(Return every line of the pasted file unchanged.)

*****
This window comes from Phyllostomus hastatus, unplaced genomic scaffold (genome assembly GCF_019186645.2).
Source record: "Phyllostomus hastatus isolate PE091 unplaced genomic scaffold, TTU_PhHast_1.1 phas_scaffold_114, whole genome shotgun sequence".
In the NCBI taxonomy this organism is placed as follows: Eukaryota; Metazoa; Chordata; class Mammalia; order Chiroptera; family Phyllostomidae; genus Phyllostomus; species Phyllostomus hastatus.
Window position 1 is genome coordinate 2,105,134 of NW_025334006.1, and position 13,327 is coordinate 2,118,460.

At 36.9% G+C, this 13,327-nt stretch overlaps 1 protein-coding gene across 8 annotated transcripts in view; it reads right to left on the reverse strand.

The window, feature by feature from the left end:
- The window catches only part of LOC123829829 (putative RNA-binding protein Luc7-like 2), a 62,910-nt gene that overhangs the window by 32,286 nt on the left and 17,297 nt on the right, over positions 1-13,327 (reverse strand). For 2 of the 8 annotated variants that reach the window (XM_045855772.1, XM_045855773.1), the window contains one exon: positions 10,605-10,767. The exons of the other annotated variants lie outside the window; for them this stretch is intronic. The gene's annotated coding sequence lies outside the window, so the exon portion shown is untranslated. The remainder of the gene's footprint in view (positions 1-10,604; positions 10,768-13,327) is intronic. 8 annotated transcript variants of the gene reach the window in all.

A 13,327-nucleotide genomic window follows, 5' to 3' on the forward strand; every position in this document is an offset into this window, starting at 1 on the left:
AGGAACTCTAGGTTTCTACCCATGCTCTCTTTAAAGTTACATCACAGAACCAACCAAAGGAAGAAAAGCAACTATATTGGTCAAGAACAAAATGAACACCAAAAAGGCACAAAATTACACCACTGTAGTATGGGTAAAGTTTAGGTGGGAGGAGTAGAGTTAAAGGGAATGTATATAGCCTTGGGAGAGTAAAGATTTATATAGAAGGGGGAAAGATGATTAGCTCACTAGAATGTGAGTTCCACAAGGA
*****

This window comes from Phyllostomus hastatus, unplaced genomic scaffold (genome assembly GCF_019186645.2).
Source record: "Phyllostomus hastatus isolate PE091 unplaced genomic scaffold, TTU_PhHast_1.1 phas_scaffold_114, whole genome shotgun sequence".
In the NCBI taxonomy this organism is placed as follows: Eukaryota; Metazoa; Chordata; class Mammalia; order Chiroptera; family Phyllostomidae; genus Phyllostomus; species Phyllostomus hastatus.
Window position 1 is genome coordinate 2,105,134 of NW_025334006.1, and position 13,327 is coordinate 2,118,460.

At 36.9% G+C, this 13,327-nt stretch overlaps 1 protein-coding gene across 8 annotated transcripts in view; it reads right to left on the reverse strand.

The window, feature by feature from the left end:
- The window catches only part of LOC123829829 (putative RNA-binding protein Luc7-like 2), a 62,910-nt gene that overhangs the window by 32,286 nt on the left and 17,297 nt on the right, over positions 1-13,327 (reverse strand). For 2 of the 8 annotated variants that reach the window (XM_045855772.1, XM_045855773.1), the window contains one exon: positions 10,605-10,767. The exons of the other annotated variants lie outside the window; for them this stretch is intronic. The gene's annotated coding sequence lies outside the window, so the exon portion shown is untranslated. The remainder of the gene's footprint in view (positions 1-10,604; positions 10,768-13,327) is intronic. 8 annotated transcript variants of the gene reach the window in all.

A 13,327-nucleotide genomic window follows, 5' to 3' on the forward strand; every position in this document is an offset into this window, starting at 1 on the left:
AGGAACTCTAGGTTTCTACCCATGCTCTCTTTAAAGTTACATCACAGAACCAACCAAAGGAAGAAAAGCAACTATATTGGTCAAGAACAAAATGAACACCAAAAAGGCACAAAATTACACCACTGTAGTATGGGTAAAGTTTAGGTGGGAGGAGTAGAGTTAAAGGGAATGTATATAGCCTTGGGAGAGTAAAGATTTATATAGAAGGGGGAAAGATGATTAGCTCACTAGAATGTGAGTTCCACAAGGA